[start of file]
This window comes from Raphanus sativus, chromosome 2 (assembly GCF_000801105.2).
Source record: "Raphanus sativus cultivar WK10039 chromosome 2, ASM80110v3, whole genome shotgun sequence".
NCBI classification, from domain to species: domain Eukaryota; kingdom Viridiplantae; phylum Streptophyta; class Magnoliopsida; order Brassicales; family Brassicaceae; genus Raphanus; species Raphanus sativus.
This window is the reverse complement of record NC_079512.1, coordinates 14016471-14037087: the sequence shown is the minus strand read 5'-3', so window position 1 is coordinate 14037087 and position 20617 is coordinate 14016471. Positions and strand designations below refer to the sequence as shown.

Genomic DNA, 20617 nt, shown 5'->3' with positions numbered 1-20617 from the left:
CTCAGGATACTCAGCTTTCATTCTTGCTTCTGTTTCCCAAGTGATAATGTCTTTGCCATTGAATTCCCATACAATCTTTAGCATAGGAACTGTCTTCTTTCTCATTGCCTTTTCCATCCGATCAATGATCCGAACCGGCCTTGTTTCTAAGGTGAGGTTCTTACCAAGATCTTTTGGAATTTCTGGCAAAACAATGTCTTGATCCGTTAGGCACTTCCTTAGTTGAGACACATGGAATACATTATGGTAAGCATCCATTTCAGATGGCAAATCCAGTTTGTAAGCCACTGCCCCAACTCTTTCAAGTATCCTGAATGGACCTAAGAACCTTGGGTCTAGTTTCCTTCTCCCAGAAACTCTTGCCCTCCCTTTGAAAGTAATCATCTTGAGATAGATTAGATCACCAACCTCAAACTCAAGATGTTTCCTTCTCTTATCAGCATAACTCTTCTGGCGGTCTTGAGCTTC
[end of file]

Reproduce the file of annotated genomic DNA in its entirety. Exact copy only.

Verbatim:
This window comes from Raphanus sativus, chromosome 2 (assembly GCF_000801105.2).
Source record: "Raphanus sativus cultivar WK10039 chromosome 2, ASM80110v3, whole genome shotgun sequence".
NCBI classification, from domain to species: domain Eukaryota; kingdom Viridiplantae; phylum Streptophyta; class Magnoliopsida; order Brassicales; family Brassicaceae; genus Raphanus; species Raphanus sativus.
This window is the reverse complement of record NC_079512.1, coordinates 14016471-14037087: the sequence shown is the minus strand read 5'-3', so window position 1 is coordinate 14037087 and position 20617 is coordinate 14016471. Positions and strand designations below refer to the sequence as shown.

Genomic DNA, 20617 nt, shown 5'->3' with positions numbered 1-20617 from the left:
CTCAGGATACTCAGCTTTCATTCTTGCTTCTGTTTCCCAAGTGATAATGTCTTTGCCATTGAATTCCCATACAATCTTTAGCATAGGAACTGTCTTCTTTCTCATTGCCTTTTCCATCCGATCAATGATCCGAACCGGCCTTGTTTCTAAGGTGAGGTTCTTACCAAGATCTTTTGGAATTTCTGGCAAAACAATGTCTTGATCCGTTAGGCACTTCCTTAGTTGAGACACATGGAATACATTATGGTAAGCATCCATTTCAGATGGCAAATCCAGTTTGTAAGCCACTGCCCCAACTCTTTCAAGTATCCTGAATGGACCTAAGAACCTTGGGTCTAGTTTCCTTCTCCCAGAAACTCTTGCCCTCCCTTTGAAAGTAATCATCTTGAGATAGATTAGATCACCAACCTCAAACTCAAGATGTTTCCTTCTCTTATCAGCATAACTCTTCTGGCGGTCTTGAGCTTC